Though certainly no Trinitarian, Italo Calvino unintentionally provided something of this feel in his fable "Without Colors" which describes the introduction of color to earth. Before atmosphere surrounded earth and filtered the sun's stark light, the earth was all a single gray like the moon. Calvino's humanish protagonist explains: "monotonous . . . but restful, all the same. . . . [A]ll I could see was gray upon gray. No sharp contrasts: the only really white white, if there was any, lay in the center of the Sun. . . . The absence of colors was the least of our problems; even if we had known they existed, we would have considered them an unsuitable luxury. The only drawback was the strain on your eyes when you had to hunt for something or someone, because with everything equally colorless, no form could be clearly distinguished from what was behind it or around it."
Unrelenting grayness— that's a hint of how the world would begin to feel without the Trinity. Can we truly imagine a colorless world? Even Calvino allowed for subtle shadings. Can we do more? Can we "play Descartes," going farther than he could venture and strip off everything interesting in reality and find a little, opaque secular core? Can anyone truly imagine what a secular world would be like?
A giraffe's tongue is about twenty inches long, blue-black. When a giraffe gives birth, the calf drops from a height of six feet, an interesting introduction to planet Earth. A deep breath ensues. Within an hour, the calf is walking. Newborns and older giraffes have a bit of a hump at the base of their necks, and this, along with their spotted, reticulated coats make them hard to categorize. Their patterns give hints of being a type of camel gone odd, and yet the spotted coats place them closer to leopards. The story goes, that this is where its scientific classification stems from: Giraffa camelopardalis, something unpredictable, something gloriously untidy, something playful.
Yet to classify anything in terms of playfulness is already to sneak the Trinity into the discussion. Surely, playfulness, of all states has to be stripped away in the secular dream. Secular simplicity is too austere to allow playfulness a true place in human experience. Playfulness involves a basic unseriousness about life, an unseriousness characterized by freedom, order, pleasure, adventure.
This sort of genuine playfulness, though, requires a real Other, an equal you can press against, wrestle with, respect. Even a game of solitaire does this indirectly. But we most often highlight the social, plural aspects of playfulness in terms of team games, board games, festivals, and stage plays. Trying chess or baseball against oneself is a little sad, not playful. To play against someone woefully inferior in some game might be a teaching opportunity, but it lacks the adventure and freedom of real play. The superior one has to hold back something. Real play loves the challenge of respectable equals, whether in body or wit, as when Much Ado's Beatrice mocks Benedick, "In our last conflict four of his five wits went halting off, and now is the whole man governed with one: so that if he have wit enough to keep himself warm, let him bear it for a difference between himself and his horse."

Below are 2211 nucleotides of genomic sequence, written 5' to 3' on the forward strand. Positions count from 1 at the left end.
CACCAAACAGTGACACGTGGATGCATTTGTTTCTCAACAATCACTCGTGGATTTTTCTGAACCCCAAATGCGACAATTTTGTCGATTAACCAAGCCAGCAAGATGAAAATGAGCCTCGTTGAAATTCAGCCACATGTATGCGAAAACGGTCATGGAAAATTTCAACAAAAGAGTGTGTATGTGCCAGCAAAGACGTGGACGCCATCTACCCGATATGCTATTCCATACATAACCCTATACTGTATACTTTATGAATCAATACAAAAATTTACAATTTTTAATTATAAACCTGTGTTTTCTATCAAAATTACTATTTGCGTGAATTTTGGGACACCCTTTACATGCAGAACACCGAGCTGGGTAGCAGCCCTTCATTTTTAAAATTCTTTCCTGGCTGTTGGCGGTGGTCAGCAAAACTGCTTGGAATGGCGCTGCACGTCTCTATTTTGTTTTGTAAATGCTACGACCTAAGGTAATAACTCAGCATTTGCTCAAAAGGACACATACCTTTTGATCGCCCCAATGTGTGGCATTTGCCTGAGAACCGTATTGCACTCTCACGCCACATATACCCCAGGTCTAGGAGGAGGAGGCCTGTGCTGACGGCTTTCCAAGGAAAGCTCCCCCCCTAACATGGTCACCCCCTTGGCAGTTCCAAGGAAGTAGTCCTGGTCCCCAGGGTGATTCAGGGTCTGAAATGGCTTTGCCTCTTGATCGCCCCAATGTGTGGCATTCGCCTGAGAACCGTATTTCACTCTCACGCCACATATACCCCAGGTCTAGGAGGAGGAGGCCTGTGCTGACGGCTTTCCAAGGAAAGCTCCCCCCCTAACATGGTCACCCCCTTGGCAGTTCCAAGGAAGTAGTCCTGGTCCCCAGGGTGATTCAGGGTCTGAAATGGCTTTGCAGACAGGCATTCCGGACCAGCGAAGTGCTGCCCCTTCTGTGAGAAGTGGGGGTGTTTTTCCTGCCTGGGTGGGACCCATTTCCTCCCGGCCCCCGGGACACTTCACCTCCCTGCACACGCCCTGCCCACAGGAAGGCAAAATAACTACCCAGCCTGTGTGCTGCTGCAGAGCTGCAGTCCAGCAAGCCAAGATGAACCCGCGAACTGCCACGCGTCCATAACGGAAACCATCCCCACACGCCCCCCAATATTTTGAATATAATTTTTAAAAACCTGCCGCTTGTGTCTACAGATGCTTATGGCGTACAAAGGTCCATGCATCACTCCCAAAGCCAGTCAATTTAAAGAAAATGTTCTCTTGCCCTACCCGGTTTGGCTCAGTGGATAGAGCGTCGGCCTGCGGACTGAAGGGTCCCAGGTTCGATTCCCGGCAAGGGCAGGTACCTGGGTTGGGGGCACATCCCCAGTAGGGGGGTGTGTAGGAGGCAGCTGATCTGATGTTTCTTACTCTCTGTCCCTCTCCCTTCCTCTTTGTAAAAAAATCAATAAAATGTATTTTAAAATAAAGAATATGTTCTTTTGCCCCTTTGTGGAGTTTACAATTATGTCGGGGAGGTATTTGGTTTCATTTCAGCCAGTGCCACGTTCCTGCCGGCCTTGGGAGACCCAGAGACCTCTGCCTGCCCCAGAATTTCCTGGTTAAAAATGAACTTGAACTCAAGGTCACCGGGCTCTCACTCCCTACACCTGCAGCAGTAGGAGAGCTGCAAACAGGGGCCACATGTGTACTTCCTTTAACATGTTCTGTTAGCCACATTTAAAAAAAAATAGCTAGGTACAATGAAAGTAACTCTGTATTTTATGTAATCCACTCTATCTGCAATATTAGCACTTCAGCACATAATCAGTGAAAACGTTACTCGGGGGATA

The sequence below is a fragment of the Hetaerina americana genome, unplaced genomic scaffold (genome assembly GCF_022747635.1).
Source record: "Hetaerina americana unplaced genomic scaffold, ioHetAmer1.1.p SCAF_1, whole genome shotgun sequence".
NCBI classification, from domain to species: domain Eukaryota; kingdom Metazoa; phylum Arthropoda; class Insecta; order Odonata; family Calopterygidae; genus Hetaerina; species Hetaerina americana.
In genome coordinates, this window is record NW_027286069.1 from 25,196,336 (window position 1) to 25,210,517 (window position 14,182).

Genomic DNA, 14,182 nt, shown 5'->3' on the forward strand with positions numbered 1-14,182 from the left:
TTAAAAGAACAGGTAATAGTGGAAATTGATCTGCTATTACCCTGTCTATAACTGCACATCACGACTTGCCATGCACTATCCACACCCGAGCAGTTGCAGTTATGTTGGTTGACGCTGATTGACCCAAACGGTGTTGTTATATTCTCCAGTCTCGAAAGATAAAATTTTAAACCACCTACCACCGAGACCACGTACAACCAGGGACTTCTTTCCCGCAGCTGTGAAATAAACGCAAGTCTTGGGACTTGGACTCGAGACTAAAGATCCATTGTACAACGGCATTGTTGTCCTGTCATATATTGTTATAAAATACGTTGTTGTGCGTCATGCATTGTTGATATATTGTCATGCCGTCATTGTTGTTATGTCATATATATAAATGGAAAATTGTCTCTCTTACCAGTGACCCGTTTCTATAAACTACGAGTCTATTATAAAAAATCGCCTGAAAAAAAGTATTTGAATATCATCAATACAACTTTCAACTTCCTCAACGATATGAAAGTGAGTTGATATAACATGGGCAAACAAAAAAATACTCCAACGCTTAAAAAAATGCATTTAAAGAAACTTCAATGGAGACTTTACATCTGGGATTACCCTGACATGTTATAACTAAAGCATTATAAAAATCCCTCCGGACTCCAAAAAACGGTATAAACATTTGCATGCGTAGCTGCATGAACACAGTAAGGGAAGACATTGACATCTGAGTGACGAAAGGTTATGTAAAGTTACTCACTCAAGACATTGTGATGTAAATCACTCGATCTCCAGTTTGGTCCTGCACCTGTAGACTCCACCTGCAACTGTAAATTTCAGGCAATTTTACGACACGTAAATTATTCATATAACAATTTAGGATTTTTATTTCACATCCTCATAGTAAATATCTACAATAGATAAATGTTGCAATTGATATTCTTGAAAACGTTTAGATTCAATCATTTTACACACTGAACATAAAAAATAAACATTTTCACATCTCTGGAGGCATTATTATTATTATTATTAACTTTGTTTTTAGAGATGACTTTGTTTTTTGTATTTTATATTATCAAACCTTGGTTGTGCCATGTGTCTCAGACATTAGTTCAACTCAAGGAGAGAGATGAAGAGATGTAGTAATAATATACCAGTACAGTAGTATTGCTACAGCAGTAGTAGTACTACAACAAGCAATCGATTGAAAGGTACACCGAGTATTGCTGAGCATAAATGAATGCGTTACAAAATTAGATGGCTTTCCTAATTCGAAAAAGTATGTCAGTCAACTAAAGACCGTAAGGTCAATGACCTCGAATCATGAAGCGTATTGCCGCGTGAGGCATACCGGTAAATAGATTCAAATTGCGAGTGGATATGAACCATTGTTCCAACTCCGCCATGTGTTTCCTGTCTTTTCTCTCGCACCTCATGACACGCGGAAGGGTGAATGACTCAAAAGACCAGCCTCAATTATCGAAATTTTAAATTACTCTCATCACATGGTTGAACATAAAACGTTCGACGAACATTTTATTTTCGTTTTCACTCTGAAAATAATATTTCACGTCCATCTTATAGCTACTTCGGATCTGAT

Playfulness naturally resides at the heart of the Triune Christian God. There we find not merely a mysterious oneness but also a community of equals and genuine difference. No self-chess. As Lewis Smedes surmised in response to the ancient query, What was God— Father, Son, and Holy Spirit— doing before creation? "The three of them were simply enjoying being with each other. Three persons with nothing much to do, no time schedule to keep, no superior's orders to obey, no problem of survival, and no creatures to worry about. If in some impossible fantasy we could have looked on, we might have scolded the holy Trinity for wasting time. But we would have been outsiders, unable to understand the freedom of the Trinity to have their own rules to play by. And we would have been mystified, perhaps, by the enormous pleasure that they seemed to have in what they were doing. I cannot think it wrong to suppose that if anything on earth could be an analogy of the eternal goings-on, it would be children at play."
In a Trinitarian world, society and playfulness fundamentally characterize the highest aspects of reality. But if ultimate reality is an isolated Cartesian self or frozen Reason or an Eastern One or even a vapid Jeffersonian god, playfulness becomes fundamentally unnatural, alien to experience. A unitarian god has no equals, the East has no real differences, and autonomous selves don't know how to connect. Secular reality can't even get a game started. Worlds of power and unity offer no encouragement to play, only one-sided domination, only solo chess.
But it gets even worse. Secularism not only lacks an ultimate reality friendly to play, it can't guarantee the end of the story. In Trinitarian reality, the godhead mysteriously, freely, but certainly controls the paths to the end of history. The Trinity guarantees a comedy rather than a tragedy. Trinitarian history is always a play within a play, an ultimate unseriousness on stage. Like Job, we fight our battles, shape our communities, love our lovers, but the inner battles aren't the ultimate story. They are just the interior play. The broader frame sets the real goal— shaping a people to join the fellowship of the Trinity— but all the inner battles are ultimately unserious, though often heated. Those who take the inner play too seriously begin acting like secularists— legalistic, dominating, humorless. Those who don't take the inner play seriously enough are condemned to boredom.